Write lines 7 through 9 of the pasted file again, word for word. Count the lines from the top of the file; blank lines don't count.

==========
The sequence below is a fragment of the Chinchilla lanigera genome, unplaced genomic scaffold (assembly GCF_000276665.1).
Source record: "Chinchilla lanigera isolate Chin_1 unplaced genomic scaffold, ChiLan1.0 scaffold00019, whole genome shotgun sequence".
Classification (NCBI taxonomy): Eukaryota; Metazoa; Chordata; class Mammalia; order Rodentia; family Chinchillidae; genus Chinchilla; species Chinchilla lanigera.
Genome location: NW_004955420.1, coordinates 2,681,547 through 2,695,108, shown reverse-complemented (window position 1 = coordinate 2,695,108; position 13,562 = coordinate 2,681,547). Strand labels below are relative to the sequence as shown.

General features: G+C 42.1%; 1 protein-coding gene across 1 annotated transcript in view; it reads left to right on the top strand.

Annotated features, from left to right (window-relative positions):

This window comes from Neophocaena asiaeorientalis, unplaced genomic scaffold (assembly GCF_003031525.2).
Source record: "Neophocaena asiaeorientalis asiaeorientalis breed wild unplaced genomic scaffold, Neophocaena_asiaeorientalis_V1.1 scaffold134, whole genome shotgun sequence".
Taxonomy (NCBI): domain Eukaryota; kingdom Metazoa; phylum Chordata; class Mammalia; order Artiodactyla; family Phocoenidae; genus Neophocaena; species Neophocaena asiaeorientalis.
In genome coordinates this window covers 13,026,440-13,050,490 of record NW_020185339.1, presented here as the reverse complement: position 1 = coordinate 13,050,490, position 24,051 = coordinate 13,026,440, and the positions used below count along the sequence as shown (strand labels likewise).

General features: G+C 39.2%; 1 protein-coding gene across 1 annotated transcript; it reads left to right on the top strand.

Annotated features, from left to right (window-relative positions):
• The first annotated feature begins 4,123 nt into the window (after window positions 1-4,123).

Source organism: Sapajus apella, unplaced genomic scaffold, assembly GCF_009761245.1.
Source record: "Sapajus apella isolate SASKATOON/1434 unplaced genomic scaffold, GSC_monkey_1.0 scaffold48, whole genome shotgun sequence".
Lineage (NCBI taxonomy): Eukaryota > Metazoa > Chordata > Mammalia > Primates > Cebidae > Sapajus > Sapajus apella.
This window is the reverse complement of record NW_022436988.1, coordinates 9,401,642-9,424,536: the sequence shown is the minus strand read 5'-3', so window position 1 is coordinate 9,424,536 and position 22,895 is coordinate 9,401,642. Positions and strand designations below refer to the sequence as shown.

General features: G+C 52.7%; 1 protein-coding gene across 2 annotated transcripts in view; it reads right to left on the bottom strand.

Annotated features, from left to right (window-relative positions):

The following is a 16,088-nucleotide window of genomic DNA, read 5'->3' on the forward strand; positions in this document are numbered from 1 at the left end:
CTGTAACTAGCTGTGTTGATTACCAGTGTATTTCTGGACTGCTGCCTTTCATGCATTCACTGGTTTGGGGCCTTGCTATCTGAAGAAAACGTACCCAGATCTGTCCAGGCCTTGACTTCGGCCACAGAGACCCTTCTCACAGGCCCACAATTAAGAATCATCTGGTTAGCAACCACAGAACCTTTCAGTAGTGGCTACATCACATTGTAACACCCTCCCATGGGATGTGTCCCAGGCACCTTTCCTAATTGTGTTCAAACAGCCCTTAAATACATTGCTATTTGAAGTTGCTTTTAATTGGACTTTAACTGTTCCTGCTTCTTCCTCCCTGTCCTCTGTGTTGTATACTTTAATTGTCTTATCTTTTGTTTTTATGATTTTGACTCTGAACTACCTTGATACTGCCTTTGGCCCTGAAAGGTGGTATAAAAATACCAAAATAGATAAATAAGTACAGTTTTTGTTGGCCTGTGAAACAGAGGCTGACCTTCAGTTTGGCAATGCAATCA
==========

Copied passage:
This window comes from Neophocaena asiaeorientalis, unplaced genomic scaffold (assembly GCF_003031525.2).
Source record: "Neophocaena asiaeorientalis asiaeorientalis breed wild unplaced genomic scaffold, Neophocaena_asiaeorientalis_V1.1 scaffold134, whole genome shotgun sequence".
Taxonomy (NCBI): domain Eukaryota; kingdom Metazoa; phylum Chordata; class Mammalia; order Artiodactyla; family Phocoenidae; genus Neophocaena; species Neophocaena asiaeorientalis.